Think about what will look good in the room, too: with wallpaper, for instance, should you cover all four walls, or do you want to make an accent wall to dramatize a special feature like your four-poster bed or the elegant couch, asks The Spruce. You can even attach wallpaper to the ceiling if you want to achieve a special look, like an artificial tin ceiling. 

Some spaces favor paint rather than wallpaper — for instance, bathrooms and kitchens and their proximity to steam and water can impact the effectiveness of the adhesive used to secure your wallpaper, causing it to peel off. Still, if you want that look in those rooms, there are high-moisture options.

Is the price right?

While both paint and wallpaper come in low- and high-end varieties, wallpaper is usually the more expensive endeavor requiring rolls, several tools, an adhesive, and sometimes manpower to install your new look (per Bob Vila). Painting requires just a few brushes, a tray, drop cloth and tape — and is also easier to do as a DIY project, says Apartment Therapy.

Typically, according to Fixr, the average wallpaper roll costs about $30 to $50, and a 12 by 18-feet room requires about 10 rolls of paper, making the final cost between $300 and $500 if you put up the wallpaper yourself. If you hire a handyperson to do it that increases the price several hundred dollars. In comparison, the two gallons of paint needed to paint the same space is priced about $10 to $50 a gallon, with painters commanding about $50 an hour. If the average project took six hours, painting still comes in less expensive than the wallpaper renovation.

Some people might even want both wallpaper and painting. And textured wallpaper allows you to put a three-dimensional look on your wall in an understated way, and can be painted over if you desire a different color or to just want to emphasize parts of the design, according to Hunker.

How much work is required?

Usually, paint gets props for a DIY project while wallpaper application is seen to offer more challenges. Livspace even recommends that the job is best-suited for an expert since the endeavor requires patience, time, and skill.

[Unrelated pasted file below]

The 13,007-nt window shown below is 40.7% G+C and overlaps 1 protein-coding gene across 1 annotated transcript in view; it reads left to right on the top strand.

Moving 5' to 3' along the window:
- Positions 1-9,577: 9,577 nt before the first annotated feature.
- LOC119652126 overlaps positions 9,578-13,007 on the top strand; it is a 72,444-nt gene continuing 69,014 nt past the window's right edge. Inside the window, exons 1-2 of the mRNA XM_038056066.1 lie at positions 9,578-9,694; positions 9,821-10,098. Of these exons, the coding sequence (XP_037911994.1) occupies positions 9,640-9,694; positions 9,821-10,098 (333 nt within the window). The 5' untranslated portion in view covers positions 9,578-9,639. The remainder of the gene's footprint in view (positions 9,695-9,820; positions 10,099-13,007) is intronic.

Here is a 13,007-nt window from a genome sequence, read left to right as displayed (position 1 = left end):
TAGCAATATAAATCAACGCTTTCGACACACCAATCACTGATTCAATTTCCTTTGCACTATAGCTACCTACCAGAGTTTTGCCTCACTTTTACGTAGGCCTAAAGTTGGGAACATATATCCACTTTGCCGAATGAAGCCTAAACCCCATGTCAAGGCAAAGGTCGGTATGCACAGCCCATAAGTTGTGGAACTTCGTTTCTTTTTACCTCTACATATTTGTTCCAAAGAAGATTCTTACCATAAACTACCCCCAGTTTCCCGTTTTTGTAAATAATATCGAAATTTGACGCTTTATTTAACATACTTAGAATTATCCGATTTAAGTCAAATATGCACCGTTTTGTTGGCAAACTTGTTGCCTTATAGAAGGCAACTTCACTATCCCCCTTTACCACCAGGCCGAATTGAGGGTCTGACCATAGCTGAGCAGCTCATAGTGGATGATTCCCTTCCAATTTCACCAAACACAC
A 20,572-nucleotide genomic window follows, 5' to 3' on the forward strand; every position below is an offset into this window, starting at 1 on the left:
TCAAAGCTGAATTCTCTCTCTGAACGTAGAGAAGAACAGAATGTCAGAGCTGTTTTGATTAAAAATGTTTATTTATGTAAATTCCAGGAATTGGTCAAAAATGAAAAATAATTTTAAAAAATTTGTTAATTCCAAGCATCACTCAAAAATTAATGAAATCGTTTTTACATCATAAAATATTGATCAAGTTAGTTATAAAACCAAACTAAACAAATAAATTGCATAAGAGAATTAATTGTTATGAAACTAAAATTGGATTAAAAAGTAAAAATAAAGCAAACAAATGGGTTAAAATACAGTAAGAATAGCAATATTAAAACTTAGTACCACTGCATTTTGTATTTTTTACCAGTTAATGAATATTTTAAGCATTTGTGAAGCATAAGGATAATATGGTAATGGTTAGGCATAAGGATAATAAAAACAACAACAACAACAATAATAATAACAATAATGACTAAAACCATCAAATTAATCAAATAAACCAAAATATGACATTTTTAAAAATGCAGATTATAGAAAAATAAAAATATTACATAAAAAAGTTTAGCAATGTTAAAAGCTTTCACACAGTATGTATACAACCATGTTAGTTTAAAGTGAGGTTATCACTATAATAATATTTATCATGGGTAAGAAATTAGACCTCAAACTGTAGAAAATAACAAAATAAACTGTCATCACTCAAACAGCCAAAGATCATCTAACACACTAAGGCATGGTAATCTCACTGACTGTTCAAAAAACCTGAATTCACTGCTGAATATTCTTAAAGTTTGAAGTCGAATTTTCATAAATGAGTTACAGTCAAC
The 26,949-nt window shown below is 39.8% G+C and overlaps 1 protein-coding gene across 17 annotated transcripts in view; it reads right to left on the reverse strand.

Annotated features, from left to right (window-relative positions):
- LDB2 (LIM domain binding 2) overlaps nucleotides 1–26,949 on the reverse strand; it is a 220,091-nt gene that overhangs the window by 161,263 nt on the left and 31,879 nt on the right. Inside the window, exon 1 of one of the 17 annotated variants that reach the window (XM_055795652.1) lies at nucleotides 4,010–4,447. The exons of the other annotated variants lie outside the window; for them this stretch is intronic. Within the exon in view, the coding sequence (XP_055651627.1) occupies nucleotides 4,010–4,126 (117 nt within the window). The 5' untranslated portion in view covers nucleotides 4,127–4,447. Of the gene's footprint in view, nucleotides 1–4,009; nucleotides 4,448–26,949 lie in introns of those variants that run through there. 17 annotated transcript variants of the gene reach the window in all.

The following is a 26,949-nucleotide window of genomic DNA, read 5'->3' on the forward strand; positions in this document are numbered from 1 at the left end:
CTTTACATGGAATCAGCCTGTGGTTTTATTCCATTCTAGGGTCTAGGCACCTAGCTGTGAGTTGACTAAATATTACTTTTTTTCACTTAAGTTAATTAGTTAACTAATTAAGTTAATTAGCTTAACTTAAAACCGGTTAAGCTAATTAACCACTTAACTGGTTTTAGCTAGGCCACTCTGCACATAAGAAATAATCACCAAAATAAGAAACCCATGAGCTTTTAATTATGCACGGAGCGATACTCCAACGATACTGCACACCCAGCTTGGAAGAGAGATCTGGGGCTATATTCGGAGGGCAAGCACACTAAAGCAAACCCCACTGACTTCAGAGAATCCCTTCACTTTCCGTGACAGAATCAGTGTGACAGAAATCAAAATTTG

Stripping old paper off isn't for the faint-hearted, either, and you usually cannot hang new wallpaper over old. As Wayfair explains, since vinyl-coated paper isn't porous, new layers won't stick to it well and, even if it does, mold may grow between the two sheets. Placing new over old can also highlight bumps or marks left in the pre-existing paper, especially if the first one contained any embossing or embellishments.

Painting over a wall, however, is much more simple. While it may take two or three coats to get the job done (and sometimes a primer), and requires drying time between those layers, wallpaper demands meticulousness. You must line up each sheet so the design matches perfectly while eliminating any wrinkles or air bubbles that appear during the application process. You need to go slowly or you can rip the paper, too. With painting, however, mistakes mend more easily. You simply repaint (via Home Reference).

What's the bottom line?

Whatever you choose, renovating always is worthwhile. Not only does making changes allow you to delight in upgrades, but altering your surroundings can increase the value of your home. HGTV shares that cleaning up the walls in a home makes it look updated and bright. 

Plus, redecorating is fun. Think of all the possibilities you suddenly have: What color scheme to choose? What texture or pattern should the wallpaper contain? What feature of a room needs highlighting? So much goes into choosing a new room design and then enacting that plan. You can return a room to its former glory, re-envision an old bedroom into a reading lounge or a library, or just modernize an old look.

Re-creating a space gives it new life and helps you remove things that simply do not work anymore. It is an opportunity for enhancing the home and your experience in it — whether that means painting, wallpapering, or both.